Violence and robberies on Latin American highways cost businesses more money than anywhere in the world, says the Economic Commission for Latin America and the Caribbean (ECLAC).
On a scale where “1” signifies that crime and violence are causing significant losses and 7 means there are no effects, all of Latin America, with the exception of Chile and Barbados, are below the global average of 4.6, according to the ECLAC study “Security of the Terrestrial Logistical Chain in Latin America.” Latin America and the Caribbean average 3.3.
“From the point of view of the businesses, the lack of security impacts operating costs, increases the price of products and makes them less competitive internationally,” said Gabriel Pérez-Salas, who authored the study. “Criminal acts against supply chains affect a country’s image, increase the feeling of insecurity among the population, reduce tax revenue, discourage private investment and increase prices.”
The effect on countries translates into a reduction in economic growth and social development, Pérez-Salas added.
ECLAC cited the difficulty of calculating economic losses caused by merchandise theft from land transport in the region because statistics tend to underestimate the crime. Some analysts calculate that global losses may be as much as US$30 billion annually, according to the report.
In Central America and Mexico, the competitive advantages resulting from the geographic proximity to the United States market may be offset if businesses are unable to ensure operational continuity, the ECLAC study says.
“The phenomenon of cargo theft is nothing new – it’s been around for more than 30 years – and it continues to grow. There are no forecasts for a reduction,” said Brazilian specialist Sérgio Luiz Hoeflich, coordinator of the Network of Corporate Risk Management Professionals (GRISCO).
Brazil is identified as one of the most dangerous countries in the world for the terrestrial transport of cargo, alongside Mexico, Colombia, Guatemala, Bolivia, El Salvador and Honduras.
The electronics, pharmaceutical and food industries are the most affected industries in Brazil, according to ECLAC.
“Technically, Brazil has access to the most sophisticated technology in the world for controlling cargo theft, but it continues to take place,” Hoeflich said. “The solution to the problem is more political than technical.”
In the case of Mexico, ECLAC has called attention to a lack of statistics. The study cites data from Freight Watch, an international logistics security services company, which show the country has the highest risk rates in the world for terrestrial logistics chains.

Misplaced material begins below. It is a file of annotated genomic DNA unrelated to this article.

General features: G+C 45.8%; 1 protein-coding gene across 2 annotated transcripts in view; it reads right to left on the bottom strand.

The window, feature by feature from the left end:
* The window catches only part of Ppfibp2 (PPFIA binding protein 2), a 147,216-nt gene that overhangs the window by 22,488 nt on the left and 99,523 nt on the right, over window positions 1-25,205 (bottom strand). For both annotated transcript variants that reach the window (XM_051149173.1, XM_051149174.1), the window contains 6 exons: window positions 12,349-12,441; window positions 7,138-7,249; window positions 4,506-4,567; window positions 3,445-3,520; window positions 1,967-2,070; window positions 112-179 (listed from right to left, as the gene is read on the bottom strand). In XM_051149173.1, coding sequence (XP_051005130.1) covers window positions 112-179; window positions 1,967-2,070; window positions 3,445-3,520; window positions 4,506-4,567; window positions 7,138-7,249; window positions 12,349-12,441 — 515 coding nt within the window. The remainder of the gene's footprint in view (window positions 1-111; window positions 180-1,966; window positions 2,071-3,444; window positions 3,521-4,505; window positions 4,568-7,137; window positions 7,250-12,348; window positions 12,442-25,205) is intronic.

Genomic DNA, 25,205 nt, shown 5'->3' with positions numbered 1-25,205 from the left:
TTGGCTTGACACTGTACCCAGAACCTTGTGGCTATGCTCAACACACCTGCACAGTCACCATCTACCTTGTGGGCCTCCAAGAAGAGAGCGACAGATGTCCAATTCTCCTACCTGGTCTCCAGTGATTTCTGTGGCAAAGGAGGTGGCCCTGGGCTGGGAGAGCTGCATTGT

Beverages, cigarettes, household appliances, pharmaceutical products, textiles and construction materials are the most common targets for thieves.
It’s estimated the cost for lack of security exceeds 15% of Mexico’s gross domestic product (GDP), according to the report.
In Central American countries such as El Salvador, Guatemala and Honduras, most of the robberies are carried out by gangs and armed groups that operate in the region. It’s common for companies to pay gangs so they won’t rob them, ECLAC says.
In Central America, the violence caused by organized crime costs approximately 7.7% of the region’s GDP, according to a World Bank study.
Even in Chile, where the impact of violence on businesses is among the lowest in the region, the problem remains a concern. The ECLAC study shows that losses caused by theft total about US$240 million per year for large companies alone. Food, alcoholic beverages and copper are among the products most targeted by thieves.
The growing organizational power of the gangs operating in Latin America, the crime’s profitability and the relatively weak penalties associated with cargo theft have resulted in an increase in the crime, Pérez-Salas said.
It’s imperative countries work together to protect cargo shipments since it is common for gangs to operate in numerous countries. However, private solutions adopted by some companies, such as armed escorts or the self-defense of carriers “not only have been ineffective at solving the problem but also have increased costs and the feeling of insecurity among the population,” according to ECLAC’s study.
ECLAC recommends cooperation among governments, police forces and customs offices. The idea is to create an infrastructure network to provide regional support, which will allow for safe parking and services for truckers, the presence of guards and monitoring.
But the lack of infrastructure and security for operations, obsolete technical regulations and the informality with which terrestrial transport is conducted in much of the region must be overcome before the cargo transport sector can become safer.
“The importance of security is such that businesses or companies with high risks associated with their logistics chains may be left out of the international market, regardless of the price being offered,” ECLAC says.